Nate Lowman is an interdisciplinary American artist known for his wryly humorous take on appropriation and the hierarchy of taste in art. Throughout a wide-ranging and irreverent practice, he uses symbolic images such as bullet holes, smiley faces, pine tree air fresheners, and tombstones to re-contextualize art history, notions of violence, celebrity, and his own social life. “A lot of the images I use are already out there in the public or in the news,” he explains. “I just steal them or photograph them or repaint them, so they've already been talked about, already been consumed.” Born 1979 in Las Vegas, NV, Lowman went on to receive his BS from New York University in 2001. Alongside his friends Dan Colen, Ryan McGinley, and the late Dash Snow, Lowman came to prominence in the New York art scene during the early 2000s. He has had solo exhibitions at Maccarone gallery in New York, Carlson Gallery in London, and the Hydra Workshop in Greece, among several others. His works are in the collections of the Guggenheim Museum in New York, the Whitney Museum of American Art in New York, the Moderna Museet in Malmö, among others. Lowman lives and works in New York City.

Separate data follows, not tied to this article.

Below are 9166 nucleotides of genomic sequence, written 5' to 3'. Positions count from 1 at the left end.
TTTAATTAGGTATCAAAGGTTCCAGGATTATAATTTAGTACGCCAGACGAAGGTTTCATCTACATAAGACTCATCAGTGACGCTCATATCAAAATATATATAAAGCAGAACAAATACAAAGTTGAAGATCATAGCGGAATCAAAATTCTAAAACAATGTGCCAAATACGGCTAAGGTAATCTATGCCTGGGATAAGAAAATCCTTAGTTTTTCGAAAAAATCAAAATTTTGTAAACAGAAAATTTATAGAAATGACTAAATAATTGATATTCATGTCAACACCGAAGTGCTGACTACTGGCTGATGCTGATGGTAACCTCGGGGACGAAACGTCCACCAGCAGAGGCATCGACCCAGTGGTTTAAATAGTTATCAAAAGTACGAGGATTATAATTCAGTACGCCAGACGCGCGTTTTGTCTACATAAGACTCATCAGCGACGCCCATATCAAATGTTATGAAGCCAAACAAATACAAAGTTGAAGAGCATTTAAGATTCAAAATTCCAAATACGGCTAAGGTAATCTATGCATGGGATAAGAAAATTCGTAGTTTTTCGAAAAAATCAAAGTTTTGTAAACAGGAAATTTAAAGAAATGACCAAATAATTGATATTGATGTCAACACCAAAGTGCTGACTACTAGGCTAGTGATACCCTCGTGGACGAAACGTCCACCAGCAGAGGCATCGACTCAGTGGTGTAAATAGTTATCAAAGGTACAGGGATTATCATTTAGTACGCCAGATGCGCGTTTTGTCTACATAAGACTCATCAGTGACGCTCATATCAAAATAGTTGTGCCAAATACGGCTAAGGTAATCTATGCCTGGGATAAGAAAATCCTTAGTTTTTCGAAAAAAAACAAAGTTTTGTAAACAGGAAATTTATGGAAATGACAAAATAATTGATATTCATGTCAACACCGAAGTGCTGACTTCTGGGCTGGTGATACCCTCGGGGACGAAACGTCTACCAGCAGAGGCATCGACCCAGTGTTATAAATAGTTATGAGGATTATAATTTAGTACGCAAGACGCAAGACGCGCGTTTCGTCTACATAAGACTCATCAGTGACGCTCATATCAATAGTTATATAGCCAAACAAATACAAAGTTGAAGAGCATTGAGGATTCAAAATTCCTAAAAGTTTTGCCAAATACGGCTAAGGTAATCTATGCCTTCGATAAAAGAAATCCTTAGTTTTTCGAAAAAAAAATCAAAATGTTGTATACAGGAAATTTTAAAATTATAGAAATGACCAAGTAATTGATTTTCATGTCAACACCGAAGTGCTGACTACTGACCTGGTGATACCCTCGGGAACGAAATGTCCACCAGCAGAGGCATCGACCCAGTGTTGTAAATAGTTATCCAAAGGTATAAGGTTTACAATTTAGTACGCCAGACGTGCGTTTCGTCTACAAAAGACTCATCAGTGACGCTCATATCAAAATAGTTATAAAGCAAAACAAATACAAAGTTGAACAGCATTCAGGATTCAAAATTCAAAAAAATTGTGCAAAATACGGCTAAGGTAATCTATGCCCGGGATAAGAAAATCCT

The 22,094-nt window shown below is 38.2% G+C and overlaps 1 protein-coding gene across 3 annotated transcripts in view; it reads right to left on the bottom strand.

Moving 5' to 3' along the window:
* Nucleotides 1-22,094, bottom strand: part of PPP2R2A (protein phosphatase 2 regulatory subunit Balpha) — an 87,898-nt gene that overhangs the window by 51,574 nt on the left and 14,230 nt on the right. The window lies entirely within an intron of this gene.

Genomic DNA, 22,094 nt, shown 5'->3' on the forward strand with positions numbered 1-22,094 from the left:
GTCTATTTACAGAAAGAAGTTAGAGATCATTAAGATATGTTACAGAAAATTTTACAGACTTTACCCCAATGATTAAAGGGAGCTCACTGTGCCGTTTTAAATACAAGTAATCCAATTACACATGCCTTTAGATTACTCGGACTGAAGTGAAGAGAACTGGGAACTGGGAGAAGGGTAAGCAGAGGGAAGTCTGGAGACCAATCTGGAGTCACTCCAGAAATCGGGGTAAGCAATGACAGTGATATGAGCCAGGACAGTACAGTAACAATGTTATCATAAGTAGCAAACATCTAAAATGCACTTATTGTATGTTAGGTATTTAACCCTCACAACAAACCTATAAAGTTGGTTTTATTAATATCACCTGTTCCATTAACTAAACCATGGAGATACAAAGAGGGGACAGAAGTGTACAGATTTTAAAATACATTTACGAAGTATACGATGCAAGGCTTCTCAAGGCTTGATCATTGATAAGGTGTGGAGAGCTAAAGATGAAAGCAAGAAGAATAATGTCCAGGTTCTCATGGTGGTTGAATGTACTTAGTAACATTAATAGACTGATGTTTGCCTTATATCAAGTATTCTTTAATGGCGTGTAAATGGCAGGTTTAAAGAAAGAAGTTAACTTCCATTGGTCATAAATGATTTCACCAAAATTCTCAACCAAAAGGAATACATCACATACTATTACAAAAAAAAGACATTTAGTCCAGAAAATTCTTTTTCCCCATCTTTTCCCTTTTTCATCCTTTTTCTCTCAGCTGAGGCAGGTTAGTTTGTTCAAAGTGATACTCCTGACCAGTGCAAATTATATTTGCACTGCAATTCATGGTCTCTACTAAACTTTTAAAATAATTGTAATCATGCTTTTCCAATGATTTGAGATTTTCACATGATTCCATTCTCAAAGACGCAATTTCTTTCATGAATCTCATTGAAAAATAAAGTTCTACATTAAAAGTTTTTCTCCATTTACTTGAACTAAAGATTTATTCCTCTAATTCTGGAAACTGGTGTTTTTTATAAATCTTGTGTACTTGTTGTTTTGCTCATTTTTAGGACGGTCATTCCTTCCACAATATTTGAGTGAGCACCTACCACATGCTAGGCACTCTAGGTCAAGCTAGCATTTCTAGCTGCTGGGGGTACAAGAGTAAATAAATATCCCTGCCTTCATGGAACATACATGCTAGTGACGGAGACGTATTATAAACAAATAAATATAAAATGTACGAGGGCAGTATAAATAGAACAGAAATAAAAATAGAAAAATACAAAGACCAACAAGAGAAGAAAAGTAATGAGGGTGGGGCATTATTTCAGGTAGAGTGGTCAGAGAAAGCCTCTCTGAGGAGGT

Courtesy of artnet.com